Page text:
Spatial mode division de-multiplexing of optical signals has many real-world applications, such as quantum computing and both classical and quantum optical communication. In this context, it is crucial to develop devices able to efficiently sort optical signals according to the optical mode they belong to and route them on different paths. Depending on the mode selected, this problem can be very hard to tackle. Recently, researchers have proposed using multi-objective evolutionary algorithms (MOEAs) ---and NSGA-II in particular--- combined with Linkage Learning (LL) to automate the process of design mode sorter. However, given the very large-search scale of the problem, the existing evolutionary-based solutions have a very slow convergence rate. In this paper, we proposed a novel approach for mode sorter design that combines (1) stochastic linkage learning, (2) the adaptive geometry estimation-based MOEA (AGE-MOEA-II), and (3) an adaptive mutation operator. Our experiments with two- and three-objectives (beams) show that our approach is faster (better convergence rate) and produces better mode sorters (closer to the ideal solutions) than the state-of-the-art approach. A direct comparison with the vanilla NSGA-II and AGE-MOEA-II also further confirms the importance of adopting LL in this domain.
A key idea in many-objective optimization is to approximate the optimal Pareto front using a set of representative non-dominated solutions. The produced solution set should be close to the optimal front (convergence) and well-diversified (diversity). Recent studies have shown that measuring both convergence and diversity depends on the shape (or curvature) of the Pareto front. In recent years, researchers have proposed evolutionary algorithms that model the shape of the non-dominated front to define environmental selection strategies that adapt to the underlying geometry. This paper proposes a novel method for non-dominated front modeling using the Newton-Raphson iterative method for roots finding. Second, we compute the distance (diversity) between each pair of non-dominated solutions using geodesics, which are generalizations of the distance on Riemann manifolds (curved topological spaces). Thereafter, we have introduced an evolutionary algorithm within the Adaptive Geometry Estimation based MOEA (AGE-MOEA) framework, which we called AGE-MOEA-II. Computational experiments with 17 problems from the WFG and SMOP benchmarks show that AGE-MOEA-II outperforms its predecessor AGE-MOEA as well as other state-of-the-art many-objective algorithms, i.e., NSGA-III, MOEA/D, VaEA, and LMEA.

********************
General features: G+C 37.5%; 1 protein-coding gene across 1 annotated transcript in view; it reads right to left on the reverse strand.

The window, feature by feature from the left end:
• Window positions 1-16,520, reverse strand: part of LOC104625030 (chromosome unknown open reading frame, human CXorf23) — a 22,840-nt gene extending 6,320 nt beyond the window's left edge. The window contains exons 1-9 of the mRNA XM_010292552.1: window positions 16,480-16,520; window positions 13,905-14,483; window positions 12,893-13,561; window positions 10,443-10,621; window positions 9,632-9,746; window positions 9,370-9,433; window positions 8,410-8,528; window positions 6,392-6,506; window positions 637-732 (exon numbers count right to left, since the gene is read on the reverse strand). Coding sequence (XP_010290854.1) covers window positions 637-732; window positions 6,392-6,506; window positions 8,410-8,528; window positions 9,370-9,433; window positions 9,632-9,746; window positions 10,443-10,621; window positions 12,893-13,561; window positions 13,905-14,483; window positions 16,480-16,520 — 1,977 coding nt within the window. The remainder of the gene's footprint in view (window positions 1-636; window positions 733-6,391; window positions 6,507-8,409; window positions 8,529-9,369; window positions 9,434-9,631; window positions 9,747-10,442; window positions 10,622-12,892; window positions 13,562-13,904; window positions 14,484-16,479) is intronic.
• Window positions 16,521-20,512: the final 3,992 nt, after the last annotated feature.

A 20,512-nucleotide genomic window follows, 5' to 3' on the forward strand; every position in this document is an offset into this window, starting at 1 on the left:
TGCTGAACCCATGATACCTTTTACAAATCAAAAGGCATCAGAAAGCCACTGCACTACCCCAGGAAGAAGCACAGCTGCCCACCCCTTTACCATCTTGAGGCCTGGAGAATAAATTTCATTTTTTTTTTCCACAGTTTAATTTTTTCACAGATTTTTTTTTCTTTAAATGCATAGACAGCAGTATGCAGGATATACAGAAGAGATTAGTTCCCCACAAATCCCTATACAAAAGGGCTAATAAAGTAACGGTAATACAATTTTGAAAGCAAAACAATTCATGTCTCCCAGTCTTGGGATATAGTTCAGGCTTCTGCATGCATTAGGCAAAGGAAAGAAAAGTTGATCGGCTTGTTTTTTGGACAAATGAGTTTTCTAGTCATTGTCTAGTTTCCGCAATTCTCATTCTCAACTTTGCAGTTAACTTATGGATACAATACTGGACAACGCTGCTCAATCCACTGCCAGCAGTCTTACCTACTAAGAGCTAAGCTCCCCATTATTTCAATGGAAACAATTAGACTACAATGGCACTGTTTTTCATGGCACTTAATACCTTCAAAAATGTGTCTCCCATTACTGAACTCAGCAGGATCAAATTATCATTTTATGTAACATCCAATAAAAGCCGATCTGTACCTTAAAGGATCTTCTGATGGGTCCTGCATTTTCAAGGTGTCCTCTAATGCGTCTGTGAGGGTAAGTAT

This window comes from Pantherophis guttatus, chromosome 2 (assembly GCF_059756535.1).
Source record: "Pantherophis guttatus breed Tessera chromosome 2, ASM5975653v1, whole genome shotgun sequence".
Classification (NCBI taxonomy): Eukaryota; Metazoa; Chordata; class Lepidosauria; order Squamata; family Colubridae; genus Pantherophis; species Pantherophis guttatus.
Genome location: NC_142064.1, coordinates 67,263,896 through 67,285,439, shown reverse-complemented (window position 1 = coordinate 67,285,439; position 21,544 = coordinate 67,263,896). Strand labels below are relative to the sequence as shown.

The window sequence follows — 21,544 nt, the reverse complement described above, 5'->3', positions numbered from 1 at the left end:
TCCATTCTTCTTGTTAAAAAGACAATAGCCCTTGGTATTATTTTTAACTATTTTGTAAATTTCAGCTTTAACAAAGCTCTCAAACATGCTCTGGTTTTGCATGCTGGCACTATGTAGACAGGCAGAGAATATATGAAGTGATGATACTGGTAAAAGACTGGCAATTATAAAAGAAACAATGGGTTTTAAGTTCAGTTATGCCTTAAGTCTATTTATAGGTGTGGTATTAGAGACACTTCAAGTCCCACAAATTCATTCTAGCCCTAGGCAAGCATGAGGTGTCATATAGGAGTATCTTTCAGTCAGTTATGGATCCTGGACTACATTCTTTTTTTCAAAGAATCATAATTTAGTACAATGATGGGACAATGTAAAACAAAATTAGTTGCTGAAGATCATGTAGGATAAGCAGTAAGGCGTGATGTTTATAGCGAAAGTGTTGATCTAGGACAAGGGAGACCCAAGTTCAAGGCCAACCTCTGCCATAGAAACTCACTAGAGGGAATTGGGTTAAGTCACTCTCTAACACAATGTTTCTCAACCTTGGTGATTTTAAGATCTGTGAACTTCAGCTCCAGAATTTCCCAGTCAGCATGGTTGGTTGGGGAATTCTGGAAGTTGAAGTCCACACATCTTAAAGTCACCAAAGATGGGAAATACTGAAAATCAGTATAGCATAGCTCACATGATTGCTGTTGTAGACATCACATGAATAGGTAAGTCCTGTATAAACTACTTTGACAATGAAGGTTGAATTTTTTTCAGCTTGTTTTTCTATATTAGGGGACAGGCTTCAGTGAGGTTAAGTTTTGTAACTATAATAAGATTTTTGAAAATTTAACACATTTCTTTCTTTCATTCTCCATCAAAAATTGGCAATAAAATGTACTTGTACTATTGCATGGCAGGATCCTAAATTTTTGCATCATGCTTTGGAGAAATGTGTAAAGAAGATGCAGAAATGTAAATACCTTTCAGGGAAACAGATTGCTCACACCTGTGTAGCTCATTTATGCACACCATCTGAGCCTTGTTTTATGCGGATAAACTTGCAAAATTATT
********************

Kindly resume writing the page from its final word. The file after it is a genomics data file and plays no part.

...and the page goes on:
Implementation of AGE-MOEA in Matlab
In the last decade, several evolutionary algorithms have been proposed in the literature for solving multi- and many-objective optimization problems. The performance of such algorithms depends on their capability to produce a well-diversified front (diversity) that is as closer to the Pareto optimal front as possible (proximity). Diversity and proximity strongly depend on the geometry of the Pareto front, i.e., whether it forms a Euclidean, spherical or hyperbolic hypersurface. However, existing multi- and many-objective evolutionary algorithms show poor versatility on different geometries. To address this issue, we propose a novel evolutionary algorithm that: (1) estimates the geometry of the generated front using a fast procedure with O(M × N) computational complexity (M is the number of objectives and N is the population size); (2) adapts the diversity and proximity metrics accordingly. Therefore, to form the population for the next generation, solutions are selected based on their contribution to the diversity and proximity of the non-dominated front with regards to the estimated geometry. Computational experiments show that the proposed algorithm outperforms state-of-the-art multi and many-objective evolutionary algorithms on benchmark test problems with different geometries and number of objectives (M=3,5, and 10).